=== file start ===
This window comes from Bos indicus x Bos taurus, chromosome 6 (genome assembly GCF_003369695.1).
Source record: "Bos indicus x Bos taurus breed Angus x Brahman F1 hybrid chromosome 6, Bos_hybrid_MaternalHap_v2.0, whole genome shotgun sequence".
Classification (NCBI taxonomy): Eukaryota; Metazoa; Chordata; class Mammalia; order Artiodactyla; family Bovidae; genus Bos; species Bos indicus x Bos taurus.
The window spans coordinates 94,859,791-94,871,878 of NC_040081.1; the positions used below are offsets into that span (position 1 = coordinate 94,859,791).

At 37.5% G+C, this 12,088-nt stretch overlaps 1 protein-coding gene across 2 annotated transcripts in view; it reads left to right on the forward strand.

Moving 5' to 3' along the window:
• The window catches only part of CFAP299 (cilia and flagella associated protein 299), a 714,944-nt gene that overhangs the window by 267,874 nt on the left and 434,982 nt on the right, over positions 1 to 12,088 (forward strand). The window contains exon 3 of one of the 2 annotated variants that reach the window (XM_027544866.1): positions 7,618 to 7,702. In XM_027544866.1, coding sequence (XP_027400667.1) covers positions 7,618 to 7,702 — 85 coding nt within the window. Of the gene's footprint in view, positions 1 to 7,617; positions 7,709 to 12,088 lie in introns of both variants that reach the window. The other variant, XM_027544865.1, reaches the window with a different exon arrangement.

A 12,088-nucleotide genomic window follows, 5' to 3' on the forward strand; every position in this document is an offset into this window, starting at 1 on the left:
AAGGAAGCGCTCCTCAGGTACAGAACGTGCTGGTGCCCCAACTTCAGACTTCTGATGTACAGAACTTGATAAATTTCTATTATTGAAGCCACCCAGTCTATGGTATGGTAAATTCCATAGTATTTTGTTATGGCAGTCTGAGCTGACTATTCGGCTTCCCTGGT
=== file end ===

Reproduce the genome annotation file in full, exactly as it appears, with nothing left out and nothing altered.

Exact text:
This window comes from Bos indicus x Bos taurus, chromosome 6 (genome assembly GCF_003369695.1).
Source record: "Bos indicus x Bos taurus breed Angus x Brahman F1 hybrid chromosome 6, Bos_hybrid_MaternalHap_v2.0, whole genome shotgun sequence".
Classification (NCBI taxonomy): Eukaryota; Metazoa; Chordata; class Mammalia; order Artiodactyla; family Bovidae; genus Bos; species Bos indicus x Bos taurus.
The window spans coordinates 94,859,791-94,871,878 of NC_040081.1; the positions used below are offsets into that span (position 1 = coordinate 94,859,791).

At 37.5% G+C, this 12,088-nt stretch overlaps 1 protein-coding gene across 2 annotated transcripts in view; it reads left to right on the forward strand.

Moving 5' to 3' along the window:
• The window catches only part of CFAP299 (cilia and flagella associated protein 299), a 714,944-nt gene that overhangs the window by 267,874 nt on the left and 434,982 nt on the right, over positions 1 to 12,088 (forward strand). The window contains exon 3 of one of the 2 annotated variants that reach the window (XM_027544866.1): positions 7,618 to 7,702. In XM_027544866.1, coding sequence (XP_027400667.1) covers positions 7,618 to 7,702 — 85 coding nt within the window. Of the gene's footprint in view, positions 1 to 7,617; positions 7,709 to 12,088 lie in introns of both variants that reach the window. The other variant, XM_027544865.1, reaches the window with a different exon arrangement.

A 12,088-nucleotide genomic window follows, 5' to 3' on the forward strand; every position in this document is an offset into this window, starting at 1 on the left:
AAGGAAGCGCTCCTCAGGTACAGAACGTGCTGGTGCCCCAACTTCAGACTTCTGATGTACAGAACTTGATAAATTTCTATTATTGAAGCCACCCAGTCTATGGTATGGTAAATTCCATAGTATTTTGTTATGGCAGTCTGAGCTGACTATTCGGCTTCCCTGGT